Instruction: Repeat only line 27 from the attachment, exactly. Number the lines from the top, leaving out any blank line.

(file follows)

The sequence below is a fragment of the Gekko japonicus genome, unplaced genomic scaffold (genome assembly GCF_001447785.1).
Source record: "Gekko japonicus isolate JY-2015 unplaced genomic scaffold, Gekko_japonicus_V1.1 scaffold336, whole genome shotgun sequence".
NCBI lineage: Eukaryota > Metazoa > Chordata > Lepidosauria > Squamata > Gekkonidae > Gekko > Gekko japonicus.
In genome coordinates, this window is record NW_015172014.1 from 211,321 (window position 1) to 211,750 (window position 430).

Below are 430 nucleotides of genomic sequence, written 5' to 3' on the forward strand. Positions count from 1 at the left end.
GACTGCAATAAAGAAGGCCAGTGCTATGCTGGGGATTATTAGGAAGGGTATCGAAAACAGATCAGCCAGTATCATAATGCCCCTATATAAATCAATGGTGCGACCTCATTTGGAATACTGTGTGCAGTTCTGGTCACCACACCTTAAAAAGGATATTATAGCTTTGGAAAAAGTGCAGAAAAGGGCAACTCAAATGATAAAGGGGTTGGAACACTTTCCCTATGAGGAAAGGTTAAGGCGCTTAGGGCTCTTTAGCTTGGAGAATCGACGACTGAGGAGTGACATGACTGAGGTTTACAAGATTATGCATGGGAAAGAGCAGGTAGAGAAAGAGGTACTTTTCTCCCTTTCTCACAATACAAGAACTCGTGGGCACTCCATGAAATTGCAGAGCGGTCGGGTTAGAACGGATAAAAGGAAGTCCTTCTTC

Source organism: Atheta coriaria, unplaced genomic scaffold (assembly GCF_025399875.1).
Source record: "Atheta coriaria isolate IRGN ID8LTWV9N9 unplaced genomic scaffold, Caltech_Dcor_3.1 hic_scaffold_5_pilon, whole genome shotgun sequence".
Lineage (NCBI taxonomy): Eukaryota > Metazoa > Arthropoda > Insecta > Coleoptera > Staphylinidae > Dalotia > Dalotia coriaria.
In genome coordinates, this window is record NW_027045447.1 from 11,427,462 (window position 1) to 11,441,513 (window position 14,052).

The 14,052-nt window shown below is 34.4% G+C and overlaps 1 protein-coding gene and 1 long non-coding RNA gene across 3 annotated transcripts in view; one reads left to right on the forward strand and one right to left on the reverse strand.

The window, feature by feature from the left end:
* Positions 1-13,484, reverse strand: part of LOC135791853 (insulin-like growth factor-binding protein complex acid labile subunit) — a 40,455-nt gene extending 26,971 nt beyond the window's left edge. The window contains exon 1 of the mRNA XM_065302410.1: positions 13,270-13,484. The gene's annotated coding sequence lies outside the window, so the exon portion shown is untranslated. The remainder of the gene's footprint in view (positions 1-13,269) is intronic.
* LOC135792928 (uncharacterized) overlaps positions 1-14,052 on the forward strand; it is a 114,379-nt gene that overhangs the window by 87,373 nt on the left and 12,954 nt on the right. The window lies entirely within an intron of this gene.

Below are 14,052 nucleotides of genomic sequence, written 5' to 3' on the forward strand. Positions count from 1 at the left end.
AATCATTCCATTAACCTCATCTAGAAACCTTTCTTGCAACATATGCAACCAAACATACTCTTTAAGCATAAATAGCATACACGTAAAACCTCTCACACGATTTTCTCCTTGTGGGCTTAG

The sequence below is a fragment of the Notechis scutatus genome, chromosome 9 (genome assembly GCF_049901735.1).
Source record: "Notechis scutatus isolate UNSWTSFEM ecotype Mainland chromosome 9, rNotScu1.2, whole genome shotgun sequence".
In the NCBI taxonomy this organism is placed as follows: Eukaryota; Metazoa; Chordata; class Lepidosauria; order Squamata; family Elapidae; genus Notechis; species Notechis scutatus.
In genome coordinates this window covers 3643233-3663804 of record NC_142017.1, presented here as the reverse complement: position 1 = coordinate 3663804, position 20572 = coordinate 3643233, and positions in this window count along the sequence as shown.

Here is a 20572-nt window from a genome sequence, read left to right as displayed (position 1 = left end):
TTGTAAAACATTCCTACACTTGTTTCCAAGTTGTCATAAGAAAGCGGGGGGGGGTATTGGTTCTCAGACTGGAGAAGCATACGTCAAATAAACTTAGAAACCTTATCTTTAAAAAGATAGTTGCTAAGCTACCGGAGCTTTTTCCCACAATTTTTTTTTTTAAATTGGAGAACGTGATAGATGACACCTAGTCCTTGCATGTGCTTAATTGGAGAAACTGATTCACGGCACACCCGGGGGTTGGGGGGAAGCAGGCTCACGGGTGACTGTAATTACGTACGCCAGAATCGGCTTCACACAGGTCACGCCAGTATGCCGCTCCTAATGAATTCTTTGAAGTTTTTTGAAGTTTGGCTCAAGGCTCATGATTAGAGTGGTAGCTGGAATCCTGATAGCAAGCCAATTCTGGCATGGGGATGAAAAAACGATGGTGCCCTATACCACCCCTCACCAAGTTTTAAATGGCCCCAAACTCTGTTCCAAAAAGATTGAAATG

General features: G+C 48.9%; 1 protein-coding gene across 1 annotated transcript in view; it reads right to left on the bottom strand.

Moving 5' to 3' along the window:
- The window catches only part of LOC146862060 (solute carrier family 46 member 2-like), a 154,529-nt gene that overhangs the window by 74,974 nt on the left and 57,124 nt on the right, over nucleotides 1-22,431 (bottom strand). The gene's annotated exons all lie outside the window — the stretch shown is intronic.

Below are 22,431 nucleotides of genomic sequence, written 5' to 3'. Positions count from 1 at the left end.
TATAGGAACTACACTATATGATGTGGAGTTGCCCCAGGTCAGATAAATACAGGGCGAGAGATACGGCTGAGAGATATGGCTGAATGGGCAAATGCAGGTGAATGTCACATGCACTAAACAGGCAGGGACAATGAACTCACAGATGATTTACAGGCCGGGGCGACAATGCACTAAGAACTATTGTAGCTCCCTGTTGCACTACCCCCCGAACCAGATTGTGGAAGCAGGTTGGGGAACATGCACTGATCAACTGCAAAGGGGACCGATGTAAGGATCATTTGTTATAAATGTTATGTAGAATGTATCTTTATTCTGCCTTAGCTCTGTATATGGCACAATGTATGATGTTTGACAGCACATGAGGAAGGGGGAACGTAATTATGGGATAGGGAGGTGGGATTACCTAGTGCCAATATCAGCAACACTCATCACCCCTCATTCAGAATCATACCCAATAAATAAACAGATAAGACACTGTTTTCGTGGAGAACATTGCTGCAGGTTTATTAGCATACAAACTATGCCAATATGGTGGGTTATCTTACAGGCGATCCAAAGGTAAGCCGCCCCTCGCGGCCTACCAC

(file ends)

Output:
TATAGGAACTACACTATATGATGTGGAGTTGCCCCAGGTCAGATAAATACAGGGCGAGAGATACGGCTGAGAGATATGGCTGAATGGGCAAATGCAGGTGAATGTCACATGCACTAAACAGGCAGGGACAATGAACTCACAGATGATTTACAGGCCGGGGCGACAATGCACTAAGAACTATTGTAGCTCCCTGTTGCACTACCCCCCGAACCAGATTGTGGAAGCAGGTTGGGGAACATGCACTGATCAACTGCAAAGGGGACCGATGTAAGGATCATTTGTTATAAATGTTATGTAGAATGTATCTTTATTCTGCCTTAGCTCTGTATATGGCACAATGTATGATGTTTGACAGCACATGAGGAAGGGGGAACGTAATTATGGGATAGGGAGGTGGGATTACCTAGTGCCAATATCAGCAACACTCATCACCCCTCATTCAGAATCATACCCAATAAATAAACAGATAAGACACTGTTTTCGTGGAGAACATTGCTGCAGGTTTATTAGCATACAAACTATGCCAATATGGTGGGTTATCTTACAGGCGATCCAAAGGTAAGCCGCCCCTCGCGGCCTACCAC